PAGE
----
Local authorities have criticised Government plans to sell off 16 billion of pounds worth of public assets as a way of reducing the growing budget deficit. The Local Government Association says there was no consultation on the asset sell-off plans outlined by the Prime Minister even though they would seriously affect councils.
Gordon Brown said initial plans would see the sale of three billion pounds worth of assets, including the Dartford Crossing and the cross-Channel rail link, with another 13 billion being raised by the sales of real estate owned by local authorities. The Chairman of the Local Government Association, Margaret Eaton, said it was disappointing that councils had not been consulted about the announcement, which could have serious ramifications for the state of their tightly managed budgets.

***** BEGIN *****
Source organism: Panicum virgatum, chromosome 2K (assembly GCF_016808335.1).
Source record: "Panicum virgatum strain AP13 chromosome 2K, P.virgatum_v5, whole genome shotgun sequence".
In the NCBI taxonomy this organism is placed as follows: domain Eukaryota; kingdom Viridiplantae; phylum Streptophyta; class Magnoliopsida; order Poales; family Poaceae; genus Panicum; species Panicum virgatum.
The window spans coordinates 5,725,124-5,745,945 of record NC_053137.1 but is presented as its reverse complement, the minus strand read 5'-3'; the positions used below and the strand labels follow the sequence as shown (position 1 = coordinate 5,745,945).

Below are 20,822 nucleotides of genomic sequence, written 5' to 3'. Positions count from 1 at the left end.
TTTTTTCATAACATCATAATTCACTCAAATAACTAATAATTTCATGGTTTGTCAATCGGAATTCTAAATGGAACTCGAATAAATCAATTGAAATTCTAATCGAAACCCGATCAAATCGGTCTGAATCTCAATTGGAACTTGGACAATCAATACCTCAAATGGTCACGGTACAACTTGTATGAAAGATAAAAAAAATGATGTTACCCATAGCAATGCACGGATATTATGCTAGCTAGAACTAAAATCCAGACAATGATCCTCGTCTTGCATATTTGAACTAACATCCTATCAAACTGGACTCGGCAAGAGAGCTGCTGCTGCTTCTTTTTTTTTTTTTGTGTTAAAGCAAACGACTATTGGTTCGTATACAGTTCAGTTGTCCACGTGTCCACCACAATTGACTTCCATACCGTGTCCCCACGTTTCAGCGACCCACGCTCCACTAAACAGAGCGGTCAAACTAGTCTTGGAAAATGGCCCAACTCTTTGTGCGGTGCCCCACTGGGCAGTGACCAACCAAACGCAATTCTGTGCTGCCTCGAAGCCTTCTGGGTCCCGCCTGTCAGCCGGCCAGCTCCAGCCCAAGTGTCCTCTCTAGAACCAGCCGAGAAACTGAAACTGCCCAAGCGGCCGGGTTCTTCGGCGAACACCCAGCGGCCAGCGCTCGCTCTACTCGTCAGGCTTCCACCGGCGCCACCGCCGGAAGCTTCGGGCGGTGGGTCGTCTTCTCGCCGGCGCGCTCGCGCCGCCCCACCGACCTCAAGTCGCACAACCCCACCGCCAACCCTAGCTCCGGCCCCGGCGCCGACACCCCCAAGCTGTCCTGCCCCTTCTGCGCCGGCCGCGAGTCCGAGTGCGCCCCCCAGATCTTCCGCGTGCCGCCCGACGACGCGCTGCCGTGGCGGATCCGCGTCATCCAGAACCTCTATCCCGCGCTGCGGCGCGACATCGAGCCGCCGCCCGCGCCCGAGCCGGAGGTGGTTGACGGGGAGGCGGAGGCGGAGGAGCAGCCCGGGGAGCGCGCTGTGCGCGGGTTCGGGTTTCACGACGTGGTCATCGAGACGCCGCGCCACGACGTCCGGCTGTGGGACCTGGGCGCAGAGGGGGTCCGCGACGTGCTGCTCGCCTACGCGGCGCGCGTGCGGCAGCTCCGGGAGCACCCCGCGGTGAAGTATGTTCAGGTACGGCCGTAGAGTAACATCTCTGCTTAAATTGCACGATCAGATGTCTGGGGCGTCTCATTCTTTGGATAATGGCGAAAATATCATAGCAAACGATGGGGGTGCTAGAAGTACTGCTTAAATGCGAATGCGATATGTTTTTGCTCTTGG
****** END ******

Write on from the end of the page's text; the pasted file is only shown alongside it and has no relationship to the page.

“As a matter of routine councils sell off unwanted assets but always make sure that they get the best value for money for the local taxpayer,” she said and added: “Local government will dispose of assets if they are not required but, given the current financial climate, this is not a good time to sell. It needs to be local councils working with local people deciding when, or if, there is a right time to sell assets.”
Councillor Eaton also said the proposals needed to be fleshed out as it was not clear what sort of assets councils might be expected to sell. She wanted to know if these could include school playing fields, cemeteries or libraries and she asked: “If a council does not believe that a specific asset should be sold how do we avoid protracted legal wrangling that would cost the taxpayer money?”